After a dry summer when fireworks ignited many blazes, Utah legislators lighted a fuse Wednesday toward possibly exploding current fireworks regulations.

The Business and Labor Interim Committee voted to open a “committee bill file” to amend fireworks laws. Legislative staff gives priority to drafting legislation that is deemed a committee bill over legislation sought by individual members.

Rep. Jim Dunnigan, R-Taylorsville, House chairman of the committee and author of legislation that legalized aerial fireworks in 2011, requested the move. ”It’s been a hot issue,” he quipped, adding he is not yet sure what exactly will be in it.

“I think that maybe we can still have fun, but maybe not quite so long.”

Rep. Jim Dunnigan, R-Taylorsville.


Other legislators also have opened individual bill files on fireworks to explore everything from a total ban to cutting back on how many days and hours they are allowed, types that are permitted and possibly giving cities clear power to ban them.

After the committee action Wednesday, Dunnigan met later to discuss how to change fireworks laws with a variety of interested groups — from fireworks manufacturers to city officials and fire departments.

“It was a productive meeting. We heard from people [with views ranging from] we want a ban of all fireworks” to those who “want no changes,” he later told the House Republican Caucus.

However, he said, “One of the things I think we will be able to agree on is shortening the number of days” that fireworks are allowed, Dunnigan said.

When aerial fireworks were legalized in 2011, they could be used during the entire month of July. After complaints, Dunnigan scaled that back to three days before and three days after the Independence Day and Pioneer Day holidays, which is still two full weeks.

“I think that maybe we can still have fun, but maybe not quite so long,” Dunnigan said.

Sen. Jani Iwamoto, D-Holladay, has also opened a bill file that she said will look at how long fireworks may be allowed, among other issues.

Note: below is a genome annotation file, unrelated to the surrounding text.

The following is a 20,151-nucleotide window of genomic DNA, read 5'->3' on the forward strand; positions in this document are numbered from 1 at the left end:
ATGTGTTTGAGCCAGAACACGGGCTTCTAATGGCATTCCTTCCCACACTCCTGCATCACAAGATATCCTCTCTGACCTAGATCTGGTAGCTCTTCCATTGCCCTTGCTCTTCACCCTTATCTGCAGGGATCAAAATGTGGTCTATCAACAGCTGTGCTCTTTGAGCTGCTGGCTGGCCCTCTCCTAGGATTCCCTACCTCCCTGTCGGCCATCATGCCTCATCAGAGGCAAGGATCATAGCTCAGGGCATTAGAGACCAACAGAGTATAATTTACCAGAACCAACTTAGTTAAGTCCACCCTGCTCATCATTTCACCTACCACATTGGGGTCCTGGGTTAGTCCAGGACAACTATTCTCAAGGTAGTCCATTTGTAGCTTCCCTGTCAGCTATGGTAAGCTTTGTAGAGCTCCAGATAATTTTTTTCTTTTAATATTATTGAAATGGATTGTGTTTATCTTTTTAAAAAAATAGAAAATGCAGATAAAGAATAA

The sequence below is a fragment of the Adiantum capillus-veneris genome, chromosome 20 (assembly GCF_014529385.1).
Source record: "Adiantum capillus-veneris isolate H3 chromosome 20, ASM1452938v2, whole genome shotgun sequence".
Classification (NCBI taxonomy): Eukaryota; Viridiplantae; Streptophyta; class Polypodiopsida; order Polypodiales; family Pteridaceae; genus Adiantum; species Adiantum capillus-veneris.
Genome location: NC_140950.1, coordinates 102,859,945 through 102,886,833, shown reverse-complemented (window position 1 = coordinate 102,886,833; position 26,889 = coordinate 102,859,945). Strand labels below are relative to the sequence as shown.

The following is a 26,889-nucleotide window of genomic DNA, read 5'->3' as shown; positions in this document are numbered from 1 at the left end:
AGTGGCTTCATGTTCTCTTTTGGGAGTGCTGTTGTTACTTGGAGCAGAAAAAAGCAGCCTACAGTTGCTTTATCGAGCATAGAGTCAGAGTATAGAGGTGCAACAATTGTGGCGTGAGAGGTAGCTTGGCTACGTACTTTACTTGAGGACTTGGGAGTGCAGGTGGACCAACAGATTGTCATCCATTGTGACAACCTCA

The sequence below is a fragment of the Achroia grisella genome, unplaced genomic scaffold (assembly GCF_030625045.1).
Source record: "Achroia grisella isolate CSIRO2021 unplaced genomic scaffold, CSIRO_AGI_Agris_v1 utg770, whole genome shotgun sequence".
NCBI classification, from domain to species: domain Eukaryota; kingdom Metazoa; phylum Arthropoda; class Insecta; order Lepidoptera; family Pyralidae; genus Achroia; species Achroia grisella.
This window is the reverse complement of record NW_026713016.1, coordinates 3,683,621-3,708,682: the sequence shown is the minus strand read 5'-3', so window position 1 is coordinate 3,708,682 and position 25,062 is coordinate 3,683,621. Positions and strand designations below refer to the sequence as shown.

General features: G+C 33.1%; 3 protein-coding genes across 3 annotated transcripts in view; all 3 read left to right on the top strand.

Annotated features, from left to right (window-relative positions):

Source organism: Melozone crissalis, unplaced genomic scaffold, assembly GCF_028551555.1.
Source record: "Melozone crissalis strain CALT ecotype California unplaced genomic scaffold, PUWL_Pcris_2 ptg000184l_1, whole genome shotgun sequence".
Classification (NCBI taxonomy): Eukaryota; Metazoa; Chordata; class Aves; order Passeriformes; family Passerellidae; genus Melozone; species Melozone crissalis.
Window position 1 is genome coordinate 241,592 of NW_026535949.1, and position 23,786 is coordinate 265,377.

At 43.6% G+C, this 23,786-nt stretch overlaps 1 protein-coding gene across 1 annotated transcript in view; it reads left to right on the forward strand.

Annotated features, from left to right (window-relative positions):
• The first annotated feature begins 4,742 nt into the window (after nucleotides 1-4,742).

“Why do we have to allow fireworks on so many days to celebrate two holidays?” Iwamoto asked recently.

Dunnigan has said he also is considering changes to give cities more authority on where and when they may ban fireworks.

“There is some ambiguity in the current fireworks law,” he said.

He added that he hopes to use the committee bill “to clean up the ambiguity,” among other things, and have the interim committee debate it before the Legislature‘s general session convenes in January.

Rep. Marie Poulson, D-Cottonwood Heights, also wants to clarify that issue in a bill file she has opened.

Her hometown of Cottonwood Heights this summer voted to ban aerial fireworks after a fire caused by them burned down a home. But she notes the city attorney warned the move could draw lawsuits because he felt that state law did not clearly give it such authority.

She has also said that a total fireworks ban should be discussed, although she figures such a proposal has little chance of passage because “many politicians want to protect the sales tax revenue that fireworks generate.” So she said she is looking mostly at giving cities clear power to ban fireworks.

Dunnigan has said that he opposes a total fireworks ban.

“Even if we ban fireworks entirely people will still drive to our neighboring state [of Wyoming] and acquire them and bring them back,” he said recently.

On Tuesday, Utah State Forester Brian Cottam told legislators that “stupid human tricks,” including fireworks, helped double the cost of fighting wildfires this year to $18 million, compared to an average of $9 million.

He said 548 Utah wildfires so far this year were caused by humans, while another 304 were started naturally. In comparison, he said in Nevada this year, only 78 wildfires were caused by humans on state and private lands there.